A few years ago Alan took a job in Salt Lake City at Abravanel Hall. The hours were more predictable and the pay substantially better. But he was always available to answer questions from us and he would bring his little family to the theater often. Last October when the monks came to perform and create a sand mandala for healing, Alan came, between chemo sessions and watched the mandala constructed just as he had watched the first time, six years ago when the Dali Lama’s monks had first visited us. Alan took some of the healing sand when the monks dismantled their artwork and carried it away with him. And though doctors had suggested Alan wouldn’t see Christmas, he did and beyond. Until this week, when surrounded by family he passed over at home.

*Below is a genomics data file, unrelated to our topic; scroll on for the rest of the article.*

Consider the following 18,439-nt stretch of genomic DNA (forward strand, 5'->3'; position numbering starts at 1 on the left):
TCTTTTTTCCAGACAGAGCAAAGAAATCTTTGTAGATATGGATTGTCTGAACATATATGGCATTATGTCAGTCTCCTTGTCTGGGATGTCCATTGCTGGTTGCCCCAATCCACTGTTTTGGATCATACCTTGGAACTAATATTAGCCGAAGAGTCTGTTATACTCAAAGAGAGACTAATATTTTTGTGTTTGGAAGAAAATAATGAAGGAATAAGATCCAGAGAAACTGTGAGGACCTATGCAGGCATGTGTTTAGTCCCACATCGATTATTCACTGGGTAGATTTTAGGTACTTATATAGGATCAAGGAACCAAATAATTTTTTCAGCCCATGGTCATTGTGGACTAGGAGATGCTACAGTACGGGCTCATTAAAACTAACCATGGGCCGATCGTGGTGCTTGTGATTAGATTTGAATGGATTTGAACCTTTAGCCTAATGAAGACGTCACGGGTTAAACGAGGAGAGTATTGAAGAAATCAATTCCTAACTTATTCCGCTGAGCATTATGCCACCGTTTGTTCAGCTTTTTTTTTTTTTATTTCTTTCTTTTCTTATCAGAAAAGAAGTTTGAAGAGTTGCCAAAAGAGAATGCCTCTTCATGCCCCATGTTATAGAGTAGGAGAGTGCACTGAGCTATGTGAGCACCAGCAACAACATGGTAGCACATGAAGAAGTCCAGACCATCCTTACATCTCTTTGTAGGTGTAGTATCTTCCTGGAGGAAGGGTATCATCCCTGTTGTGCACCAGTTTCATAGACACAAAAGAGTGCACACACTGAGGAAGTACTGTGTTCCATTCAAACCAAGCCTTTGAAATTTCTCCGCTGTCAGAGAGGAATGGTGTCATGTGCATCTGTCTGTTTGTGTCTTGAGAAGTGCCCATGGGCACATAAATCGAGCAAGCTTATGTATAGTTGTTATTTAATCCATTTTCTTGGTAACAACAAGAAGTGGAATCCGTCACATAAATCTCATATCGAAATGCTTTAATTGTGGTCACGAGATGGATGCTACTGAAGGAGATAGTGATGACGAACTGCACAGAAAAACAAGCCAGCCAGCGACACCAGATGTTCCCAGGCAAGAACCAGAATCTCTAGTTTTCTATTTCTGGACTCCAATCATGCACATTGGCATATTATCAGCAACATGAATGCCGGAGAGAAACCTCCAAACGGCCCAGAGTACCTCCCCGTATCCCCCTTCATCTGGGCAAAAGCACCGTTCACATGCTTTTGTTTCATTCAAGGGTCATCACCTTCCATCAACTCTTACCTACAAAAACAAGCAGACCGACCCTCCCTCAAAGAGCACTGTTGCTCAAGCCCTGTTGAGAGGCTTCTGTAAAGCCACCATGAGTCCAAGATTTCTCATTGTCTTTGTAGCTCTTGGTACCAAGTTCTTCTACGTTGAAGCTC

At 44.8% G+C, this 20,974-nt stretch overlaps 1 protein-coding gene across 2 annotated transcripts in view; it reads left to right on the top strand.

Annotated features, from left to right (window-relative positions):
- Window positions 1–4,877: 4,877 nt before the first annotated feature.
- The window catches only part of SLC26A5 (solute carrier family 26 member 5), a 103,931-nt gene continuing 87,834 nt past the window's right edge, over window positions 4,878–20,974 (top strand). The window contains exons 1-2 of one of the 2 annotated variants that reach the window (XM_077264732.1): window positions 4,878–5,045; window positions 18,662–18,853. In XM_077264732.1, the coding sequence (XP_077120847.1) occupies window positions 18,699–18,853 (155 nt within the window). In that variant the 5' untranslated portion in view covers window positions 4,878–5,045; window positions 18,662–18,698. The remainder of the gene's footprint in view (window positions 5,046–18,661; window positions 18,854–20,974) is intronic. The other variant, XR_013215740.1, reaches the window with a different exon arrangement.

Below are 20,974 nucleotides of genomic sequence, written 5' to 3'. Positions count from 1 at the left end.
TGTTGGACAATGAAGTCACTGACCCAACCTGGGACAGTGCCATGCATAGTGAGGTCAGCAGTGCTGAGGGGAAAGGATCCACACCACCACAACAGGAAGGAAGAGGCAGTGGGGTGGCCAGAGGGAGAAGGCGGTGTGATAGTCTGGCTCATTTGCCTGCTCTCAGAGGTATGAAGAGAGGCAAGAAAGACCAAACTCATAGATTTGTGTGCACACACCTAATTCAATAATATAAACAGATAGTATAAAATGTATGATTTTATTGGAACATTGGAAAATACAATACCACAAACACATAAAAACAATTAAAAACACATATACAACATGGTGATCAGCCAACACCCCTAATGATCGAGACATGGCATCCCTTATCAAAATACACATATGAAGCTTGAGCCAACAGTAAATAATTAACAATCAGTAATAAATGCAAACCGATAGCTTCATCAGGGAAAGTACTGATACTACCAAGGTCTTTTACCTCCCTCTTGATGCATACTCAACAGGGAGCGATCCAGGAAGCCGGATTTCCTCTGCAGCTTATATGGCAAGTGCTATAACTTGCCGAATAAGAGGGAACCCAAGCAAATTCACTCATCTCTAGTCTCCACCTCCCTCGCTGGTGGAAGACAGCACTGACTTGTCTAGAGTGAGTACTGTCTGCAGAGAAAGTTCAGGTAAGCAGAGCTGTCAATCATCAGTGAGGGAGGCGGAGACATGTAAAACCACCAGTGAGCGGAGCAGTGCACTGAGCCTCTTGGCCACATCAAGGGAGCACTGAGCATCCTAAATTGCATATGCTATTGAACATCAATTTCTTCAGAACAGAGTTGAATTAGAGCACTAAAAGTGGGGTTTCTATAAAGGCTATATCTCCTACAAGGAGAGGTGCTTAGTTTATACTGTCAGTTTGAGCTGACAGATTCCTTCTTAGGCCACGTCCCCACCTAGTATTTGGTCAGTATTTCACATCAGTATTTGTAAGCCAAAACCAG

This morning when I woke up early, the sky was getting ready to open up again with rain. Dark clouds were dancing across our mountains in a play of light that looked downright painterly. The crack of the distant thunder was not discordant but rather melodic. The heavens seemed just right. And the mist in the morning felt somehow metaphysical. And while we will miss them, Alan and Judy will continue their work if we pay attention, any day, like Sunday in the Park
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Tom Clyde has a lot to worry about these days, with the coronavirus pandemic, the uncertain economy and airplane parts falling from the sky. Add mountain lions to the list.